Fellow New Yorkers: It’s time to move on — to unmask ourselves and our kids

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My fellow New Yorkers, you know what we are doing is crazy: Unmask. It’s time. It’s long past the time.

What happened to us? How are we entering summer 2021, with many of us still masked, despite all the evidence suggesting we should stop?

There was never any need to wear masks outdoors. Even Dr. Anthony Fauci admits that, yet on every street there are people, often alone, continuing to wear a mask.

Some stores continue to require masking, even as nearly 70 percent of New Yorkers are vaccinated.

And our kids suffer most of all, as the science-denying teachers union and a union-captive Department of Education demand children stay masked on 90-degree days, even during recess outdoors.

It’s a mass hysteria, and it’s terrifying.

It’s also very un-New Yorker to act this way — to not stand up for what is right, to go along to get along. Where are my tough, uncompromising, free-thinking New Yorkers to stand up and shout, “No, I won’t do this anymore”?

How are there not more people proclaiming loudly, “I’m vaccinated, and I believe in the vaccines, so I won’t be wearing a mask”? Or “kids should have never been masked in the first place, so mine won’t be wearing one”?

Why do I care if traumatized or virtue-signaling people continue to mask? Because it affects us all. Decisions are made for all of us, because so many people won’t move on.

Last weekend, I took my 8-year-old son to a birthday party in Prospect Park. It’s thrilling that children’s birthday parties are back. I can’t wait to get sick of them again. But in our jubilation, we shouldn’t accept public insanity.

It was a roller-skating party. You had to wear a mask to pick up the skates. You could remove the mask to put them on. But then the mask had to be back on to actually roller skate — outdoors. It was 93 degrees, and the masks were a disgusting, sweaty mess.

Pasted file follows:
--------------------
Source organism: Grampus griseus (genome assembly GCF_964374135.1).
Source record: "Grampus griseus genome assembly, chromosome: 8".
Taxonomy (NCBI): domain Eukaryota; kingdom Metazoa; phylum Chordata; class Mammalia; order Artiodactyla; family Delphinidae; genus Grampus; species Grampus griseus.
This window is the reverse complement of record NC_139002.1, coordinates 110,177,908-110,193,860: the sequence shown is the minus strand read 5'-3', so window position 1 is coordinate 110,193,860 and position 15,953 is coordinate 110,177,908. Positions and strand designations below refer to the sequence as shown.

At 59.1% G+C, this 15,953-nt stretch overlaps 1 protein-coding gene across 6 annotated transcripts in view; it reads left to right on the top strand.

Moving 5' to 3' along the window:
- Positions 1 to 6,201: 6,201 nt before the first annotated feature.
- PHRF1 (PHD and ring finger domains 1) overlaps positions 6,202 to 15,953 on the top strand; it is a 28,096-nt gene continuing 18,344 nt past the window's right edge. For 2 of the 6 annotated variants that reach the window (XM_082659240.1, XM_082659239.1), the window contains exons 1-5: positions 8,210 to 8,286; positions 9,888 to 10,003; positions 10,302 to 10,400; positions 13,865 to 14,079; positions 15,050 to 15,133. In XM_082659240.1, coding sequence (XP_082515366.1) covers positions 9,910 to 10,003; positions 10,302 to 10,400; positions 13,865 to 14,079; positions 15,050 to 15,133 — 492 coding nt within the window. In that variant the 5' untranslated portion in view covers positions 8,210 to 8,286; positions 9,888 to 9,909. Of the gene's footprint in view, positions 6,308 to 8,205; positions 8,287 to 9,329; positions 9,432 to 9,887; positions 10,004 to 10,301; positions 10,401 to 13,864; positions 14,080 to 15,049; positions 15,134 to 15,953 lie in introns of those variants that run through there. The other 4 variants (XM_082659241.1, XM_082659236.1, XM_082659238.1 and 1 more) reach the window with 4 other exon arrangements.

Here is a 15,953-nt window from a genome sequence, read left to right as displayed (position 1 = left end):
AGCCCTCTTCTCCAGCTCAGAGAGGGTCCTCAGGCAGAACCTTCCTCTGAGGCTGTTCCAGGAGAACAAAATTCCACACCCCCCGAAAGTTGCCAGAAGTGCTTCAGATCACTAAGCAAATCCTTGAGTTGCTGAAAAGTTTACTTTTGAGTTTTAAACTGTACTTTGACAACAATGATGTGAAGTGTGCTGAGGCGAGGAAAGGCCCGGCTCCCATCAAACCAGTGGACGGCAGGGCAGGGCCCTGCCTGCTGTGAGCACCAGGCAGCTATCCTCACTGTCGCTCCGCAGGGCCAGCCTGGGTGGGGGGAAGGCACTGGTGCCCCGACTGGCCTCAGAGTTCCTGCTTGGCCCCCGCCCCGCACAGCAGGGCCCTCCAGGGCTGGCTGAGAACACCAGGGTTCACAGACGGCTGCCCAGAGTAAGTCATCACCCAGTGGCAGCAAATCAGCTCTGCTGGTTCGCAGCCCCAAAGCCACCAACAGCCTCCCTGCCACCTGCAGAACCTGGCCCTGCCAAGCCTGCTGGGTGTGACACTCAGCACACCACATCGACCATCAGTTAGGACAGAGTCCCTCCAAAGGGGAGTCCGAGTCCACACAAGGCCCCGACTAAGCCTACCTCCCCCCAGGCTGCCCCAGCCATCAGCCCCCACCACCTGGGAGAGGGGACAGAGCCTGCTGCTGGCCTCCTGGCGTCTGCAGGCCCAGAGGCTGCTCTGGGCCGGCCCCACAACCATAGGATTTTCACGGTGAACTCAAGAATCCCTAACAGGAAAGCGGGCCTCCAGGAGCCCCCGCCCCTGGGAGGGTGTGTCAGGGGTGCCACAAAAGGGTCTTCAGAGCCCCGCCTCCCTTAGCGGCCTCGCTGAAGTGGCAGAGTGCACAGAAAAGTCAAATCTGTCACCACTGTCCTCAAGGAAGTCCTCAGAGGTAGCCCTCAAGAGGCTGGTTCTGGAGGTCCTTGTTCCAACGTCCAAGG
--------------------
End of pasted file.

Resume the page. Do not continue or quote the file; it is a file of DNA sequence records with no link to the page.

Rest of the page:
Yet when it came time for cake, attendees left the spacious rink and crowded into a tight area, where we ate, sang and blew our aerosols all over each other. It just makes no sense.

New Yorkers are trained in the art of spotting and avoiding scams from a young age. We know no one ever wins at three-card monte. We know never to take the “free” CD from the guy in Times Square. We know the guy claiming he just needs money for a bus ticket to Rochester will still be here a year from now.

Yet we continue to accept that safety lies in wearing a mask for the 3 feet to the restaurant hostess-stand but removing it for our meal. We pretend that masking while riding a bike or running makes an iota of difference.

Masking has become a religion, and like most new faiths, it isn’t very well thought-out — or humane.

In the aftermath of other tragedies, not least 9/11, we came together with courage and cohesion. But COVID has nearly destroyed us. Now we are fearful of each other. Angry. Doing stupid things and forcing others to do them, too.

I’ve lived in New York nearly my entire life. I remember the bad ’80s, the wild ’90s, the sterile 2000s. We had ups and downs. We suffered and we celebrated.

This is the worst New York I’ve ever known. It is suspicious and divided, broken and refusing to heal.

It would go a long way to see each other’s faces again. To smile at each other. To not see each other as disease vectors but as fellow citizens. To acknowledge what we collectively went through, process the trauma together and move on as the greatest city in the world.

We can do this. But it has to start with letting go of our security-blanket masks and acknowledging the mistakes we made. Let’s get back to who we were before the virus, before bad decisions by politicians and tyrannical “experts” broke us. Let’s be New Yorkers again.

Twitter: @Karol

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